Silo Art Trail
The iconic Silo Art Trail is Australia’s largest outdoor gallery. The trail stretches over 900kms across north-west Victoria from the South Australian border to Nullawil on the Calder Highway. The silo art trail was conceived in 2016 after the success of the first silo artwork in Brim. What started as a small community project by the Brim Active Community Group, GrainCorp, Juddy Roller and artist, Guido van Helton resulted in widespread international media attention and an influx of visitors to the region.
Providing an insight into the true spirit of the Wimmera Mallee, the trail recognises the region’s people, nature and way of life through a series of large-scale murals painted onto grain silos, many of which date back to the 1930s. The trail is a collection of works from renowned artist from Australia and across the world transforming grain silos into epic works of art; each one telling a unique story about the host town.
Download the Silo Art Trail brochure(PDF, 1MB)
Albacutya Silo Art
Ten kilometres north of Rainbow on the road to Lake Albacutya lies the stunning silo art paying homage to family, fun and yabbies! Melbourne artist Kitt Bennett was inspired to create an artwork that tells a story of growing up in the country as a youth.
“I have fond memories of exploring the bush and looking for yabbies under rocks in creeks with my parents. Reflecting on this weird and wonderful time as an adult is something that brings me a lot of happiness,” said artist, Kit Bennett.
“I wanted to keep the artwork somewhat surreal and distorted from reality. Much like the nature of stories from the past. They often become exaggerated.”
“I wanted to make this painting very bright and full of colour in an attempt to reflect the rainbow theme and to separate it from its environment. The Silo itself is old but the artwork aims to breathe a new life into the landscape.”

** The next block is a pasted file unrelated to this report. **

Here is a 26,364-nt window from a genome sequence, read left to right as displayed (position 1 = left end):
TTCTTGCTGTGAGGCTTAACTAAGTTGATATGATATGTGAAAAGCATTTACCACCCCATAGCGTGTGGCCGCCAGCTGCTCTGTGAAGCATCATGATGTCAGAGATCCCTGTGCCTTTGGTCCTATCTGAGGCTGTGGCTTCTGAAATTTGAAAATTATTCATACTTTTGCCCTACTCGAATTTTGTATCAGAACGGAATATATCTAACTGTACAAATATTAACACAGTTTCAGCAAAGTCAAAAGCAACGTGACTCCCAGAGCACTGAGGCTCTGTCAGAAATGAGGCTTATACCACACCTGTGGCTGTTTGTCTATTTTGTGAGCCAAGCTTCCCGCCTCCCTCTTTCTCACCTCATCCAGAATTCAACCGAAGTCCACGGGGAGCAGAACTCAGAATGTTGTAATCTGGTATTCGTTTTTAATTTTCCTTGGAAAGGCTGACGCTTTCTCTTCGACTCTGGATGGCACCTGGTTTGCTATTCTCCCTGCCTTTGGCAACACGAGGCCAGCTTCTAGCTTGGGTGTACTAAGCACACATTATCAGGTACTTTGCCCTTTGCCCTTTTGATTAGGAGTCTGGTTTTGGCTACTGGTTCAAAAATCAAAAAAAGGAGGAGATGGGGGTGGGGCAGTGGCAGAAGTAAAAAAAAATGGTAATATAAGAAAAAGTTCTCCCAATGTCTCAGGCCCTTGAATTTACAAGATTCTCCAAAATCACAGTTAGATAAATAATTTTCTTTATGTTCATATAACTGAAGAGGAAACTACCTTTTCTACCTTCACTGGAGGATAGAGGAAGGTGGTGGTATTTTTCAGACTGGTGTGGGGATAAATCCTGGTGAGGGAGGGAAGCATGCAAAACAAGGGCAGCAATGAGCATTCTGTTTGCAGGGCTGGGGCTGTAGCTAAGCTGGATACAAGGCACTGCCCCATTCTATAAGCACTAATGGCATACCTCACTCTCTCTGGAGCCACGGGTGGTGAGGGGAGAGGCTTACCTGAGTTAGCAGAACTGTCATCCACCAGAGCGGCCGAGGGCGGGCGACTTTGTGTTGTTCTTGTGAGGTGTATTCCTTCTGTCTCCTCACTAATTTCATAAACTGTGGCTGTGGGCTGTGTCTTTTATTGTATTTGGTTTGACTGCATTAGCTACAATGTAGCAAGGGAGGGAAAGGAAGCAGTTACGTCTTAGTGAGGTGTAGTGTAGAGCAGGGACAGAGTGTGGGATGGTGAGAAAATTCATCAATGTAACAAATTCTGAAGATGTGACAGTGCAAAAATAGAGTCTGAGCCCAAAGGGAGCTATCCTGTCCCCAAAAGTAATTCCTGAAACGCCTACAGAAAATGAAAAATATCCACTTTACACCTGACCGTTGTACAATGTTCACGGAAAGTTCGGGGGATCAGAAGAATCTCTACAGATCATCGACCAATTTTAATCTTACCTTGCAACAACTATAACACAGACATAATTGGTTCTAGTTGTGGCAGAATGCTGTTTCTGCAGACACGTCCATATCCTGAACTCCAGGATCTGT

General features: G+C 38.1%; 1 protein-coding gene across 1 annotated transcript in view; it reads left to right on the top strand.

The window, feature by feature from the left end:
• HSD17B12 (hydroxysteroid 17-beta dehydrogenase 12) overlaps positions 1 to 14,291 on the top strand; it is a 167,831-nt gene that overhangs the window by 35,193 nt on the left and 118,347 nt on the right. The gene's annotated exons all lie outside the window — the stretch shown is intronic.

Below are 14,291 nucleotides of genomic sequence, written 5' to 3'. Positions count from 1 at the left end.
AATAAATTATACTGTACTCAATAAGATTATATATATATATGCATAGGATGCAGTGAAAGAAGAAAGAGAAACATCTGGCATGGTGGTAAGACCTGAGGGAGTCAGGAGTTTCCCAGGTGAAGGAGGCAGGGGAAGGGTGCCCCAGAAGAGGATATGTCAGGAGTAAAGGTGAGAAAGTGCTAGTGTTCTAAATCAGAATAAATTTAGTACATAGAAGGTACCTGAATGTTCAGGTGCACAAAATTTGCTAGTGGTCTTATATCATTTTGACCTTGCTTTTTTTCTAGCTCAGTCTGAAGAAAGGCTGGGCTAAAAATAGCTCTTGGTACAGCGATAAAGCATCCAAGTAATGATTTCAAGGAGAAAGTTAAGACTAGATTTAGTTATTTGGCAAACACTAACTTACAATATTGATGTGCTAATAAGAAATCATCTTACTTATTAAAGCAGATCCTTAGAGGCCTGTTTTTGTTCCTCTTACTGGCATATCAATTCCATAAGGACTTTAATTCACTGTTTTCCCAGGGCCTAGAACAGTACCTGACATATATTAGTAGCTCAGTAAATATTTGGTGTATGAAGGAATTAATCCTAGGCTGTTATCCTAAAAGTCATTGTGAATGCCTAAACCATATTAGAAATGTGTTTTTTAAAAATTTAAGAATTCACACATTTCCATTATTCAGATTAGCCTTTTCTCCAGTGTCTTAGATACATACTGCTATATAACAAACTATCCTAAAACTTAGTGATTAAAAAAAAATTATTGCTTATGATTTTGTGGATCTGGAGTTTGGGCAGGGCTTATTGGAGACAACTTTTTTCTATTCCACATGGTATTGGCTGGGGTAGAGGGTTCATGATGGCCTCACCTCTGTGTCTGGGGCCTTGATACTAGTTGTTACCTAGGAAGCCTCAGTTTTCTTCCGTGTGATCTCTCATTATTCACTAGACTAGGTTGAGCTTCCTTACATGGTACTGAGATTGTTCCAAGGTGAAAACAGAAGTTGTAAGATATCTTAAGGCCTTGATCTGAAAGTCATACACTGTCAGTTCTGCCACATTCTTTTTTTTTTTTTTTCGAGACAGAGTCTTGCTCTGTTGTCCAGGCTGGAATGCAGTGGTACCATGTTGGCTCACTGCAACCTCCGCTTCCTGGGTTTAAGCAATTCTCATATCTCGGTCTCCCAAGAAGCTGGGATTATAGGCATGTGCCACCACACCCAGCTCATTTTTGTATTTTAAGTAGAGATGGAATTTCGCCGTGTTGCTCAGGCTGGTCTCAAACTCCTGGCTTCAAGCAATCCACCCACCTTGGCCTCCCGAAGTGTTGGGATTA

Arkona Silo Art
Ten kilometres north of Dimboola on the Dimboola-Rainbow Road lies the stunning silo art featuring Arkona local, Roley Klinge. It also highlights the importance of country tennis to these small communities, a major social event through the summer months.
World renowned mural artist Smug faced the challenge of painting a silo sized photorealistic mural without being able to meet and photograph the subject. Unfortunately Roley had passed in 1991. To overcome this, Smug came up with an ingenious and original concept...not painting the body at all!
Not physically painting the body makes this a unique mural that can appeal to all walks of life to interact with the playful tone of the artwork. This approach also puts the focus back onto country tennis, as important as football and other sports to regional communities.
Although he did manage to sneak in a small portrait, plus cleverly incorporating "Roley" into a gold watch, something as iconic as Roley's terry-towelling hat and glasses.